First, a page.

Life is getting better for Cuba’s Jews — and for the country’s Scrabble players. Just ask a guy named Fidel.
That’s the gist of an entertaining feature in yesterday’s L.A. Times, which tells the story of Fidel Babani, a member of Cuba’s tiny Jewish community and the president of the Cuban Scrabble Association.
Dubbed “Señor Scrabble” by the paper, the 50-year-old Babani is only slightly younger than the Castro regime. He has a close personal connection with Cuba’s most famous Fidel, having served for years as his bodyguard.
“Greater opening — here and in the U.S. — will benefit us in every sense,” he tells the Times, referring to the lowering of tensions between the countries. Greater freedom for Cubans and visitors has been a good thing for the country’s Scrabble players, the piece reports, allowing them access to a board game long unavailable due to the U.S. trade embargo.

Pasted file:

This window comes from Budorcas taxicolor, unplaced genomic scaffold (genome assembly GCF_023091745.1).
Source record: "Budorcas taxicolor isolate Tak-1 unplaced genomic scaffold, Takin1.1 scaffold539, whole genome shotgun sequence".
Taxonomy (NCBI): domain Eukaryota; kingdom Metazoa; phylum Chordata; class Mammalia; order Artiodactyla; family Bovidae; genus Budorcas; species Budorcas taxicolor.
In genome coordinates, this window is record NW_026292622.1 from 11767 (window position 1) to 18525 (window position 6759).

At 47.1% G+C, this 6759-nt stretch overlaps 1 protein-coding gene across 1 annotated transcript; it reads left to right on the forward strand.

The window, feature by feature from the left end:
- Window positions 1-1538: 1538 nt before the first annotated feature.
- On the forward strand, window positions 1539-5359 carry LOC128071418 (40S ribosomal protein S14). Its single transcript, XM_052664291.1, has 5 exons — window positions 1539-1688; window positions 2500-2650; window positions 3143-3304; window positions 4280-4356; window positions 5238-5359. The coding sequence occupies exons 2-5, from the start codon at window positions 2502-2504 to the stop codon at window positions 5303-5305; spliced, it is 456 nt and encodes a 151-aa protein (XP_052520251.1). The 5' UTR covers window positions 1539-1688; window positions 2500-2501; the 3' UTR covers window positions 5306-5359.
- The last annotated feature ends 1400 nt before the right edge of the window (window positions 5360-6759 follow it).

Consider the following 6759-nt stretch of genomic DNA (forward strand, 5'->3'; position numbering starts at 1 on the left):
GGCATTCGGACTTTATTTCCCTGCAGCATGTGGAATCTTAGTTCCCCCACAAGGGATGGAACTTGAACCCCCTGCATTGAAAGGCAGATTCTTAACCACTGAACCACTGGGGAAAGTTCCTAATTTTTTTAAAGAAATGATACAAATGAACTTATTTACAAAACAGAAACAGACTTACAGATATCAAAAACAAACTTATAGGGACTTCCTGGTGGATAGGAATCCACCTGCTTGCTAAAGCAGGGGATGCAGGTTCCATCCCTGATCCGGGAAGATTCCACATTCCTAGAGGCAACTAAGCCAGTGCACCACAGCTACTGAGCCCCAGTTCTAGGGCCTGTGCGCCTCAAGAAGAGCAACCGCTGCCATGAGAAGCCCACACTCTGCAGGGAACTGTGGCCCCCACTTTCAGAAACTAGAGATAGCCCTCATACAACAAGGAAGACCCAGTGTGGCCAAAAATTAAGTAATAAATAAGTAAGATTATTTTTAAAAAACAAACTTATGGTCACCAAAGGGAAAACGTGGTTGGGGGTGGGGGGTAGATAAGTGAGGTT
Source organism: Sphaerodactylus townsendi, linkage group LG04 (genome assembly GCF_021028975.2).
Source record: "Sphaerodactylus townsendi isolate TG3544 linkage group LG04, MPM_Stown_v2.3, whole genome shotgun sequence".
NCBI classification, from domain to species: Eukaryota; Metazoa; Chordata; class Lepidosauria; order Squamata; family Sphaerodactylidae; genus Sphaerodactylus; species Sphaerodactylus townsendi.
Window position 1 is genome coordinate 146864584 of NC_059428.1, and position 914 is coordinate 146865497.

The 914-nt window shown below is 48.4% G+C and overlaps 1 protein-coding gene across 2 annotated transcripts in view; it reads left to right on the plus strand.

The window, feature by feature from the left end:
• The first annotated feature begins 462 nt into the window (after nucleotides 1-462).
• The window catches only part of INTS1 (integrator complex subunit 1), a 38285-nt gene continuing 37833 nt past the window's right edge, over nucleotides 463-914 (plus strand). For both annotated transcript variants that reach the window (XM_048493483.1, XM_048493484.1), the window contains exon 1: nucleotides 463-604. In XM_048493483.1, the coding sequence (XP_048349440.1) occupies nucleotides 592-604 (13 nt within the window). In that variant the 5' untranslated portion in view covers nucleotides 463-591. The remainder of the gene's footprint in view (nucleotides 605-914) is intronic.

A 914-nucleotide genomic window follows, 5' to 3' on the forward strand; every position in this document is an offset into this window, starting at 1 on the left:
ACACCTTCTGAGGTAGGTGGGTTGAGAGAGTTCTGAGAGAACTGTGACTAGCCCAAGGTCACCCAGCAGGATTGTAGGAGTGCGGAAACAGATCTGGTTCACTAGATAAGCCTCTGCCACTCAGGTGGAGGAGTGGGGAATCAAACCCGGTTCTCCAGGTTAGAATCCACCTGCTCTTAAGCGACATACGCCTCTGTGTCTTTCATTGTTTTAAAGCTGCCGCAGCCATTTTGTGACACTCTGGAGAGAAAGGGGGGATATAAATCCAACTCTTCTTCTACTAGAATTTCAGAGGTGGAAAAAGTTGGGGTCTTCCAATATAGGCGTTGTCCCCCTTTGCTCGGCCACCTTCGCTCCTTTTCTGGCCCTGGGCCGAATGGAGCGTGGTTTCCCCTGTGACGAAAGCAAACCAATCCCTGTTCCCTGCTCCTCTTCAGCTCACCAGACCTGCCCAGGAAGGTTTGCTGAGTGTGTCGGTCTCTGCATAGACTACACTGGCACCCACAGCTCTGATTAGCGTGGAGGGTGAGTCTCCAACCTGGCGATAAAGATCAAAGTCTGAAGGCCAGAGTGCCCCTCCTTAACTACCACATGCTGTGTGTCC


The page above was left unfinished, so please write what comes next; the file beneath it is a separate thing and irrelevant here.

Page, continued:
In addition to Babani’s activities with the Scrabble Association, the article also gives an overview of Cuba’s Jewish population, which traces its roots to the Spanish Inquisition. After falling to just 800 from at least 15,000 at the time of the 1959 revolution, the number has doubled since its 1989 nadir.
Babani, who wears a large Star of David around his neck, long hid his religion from his boss. But his secret was revealed during Castro’s historic 1998 visit to a Havana Jewish center, where members of the community recognized him.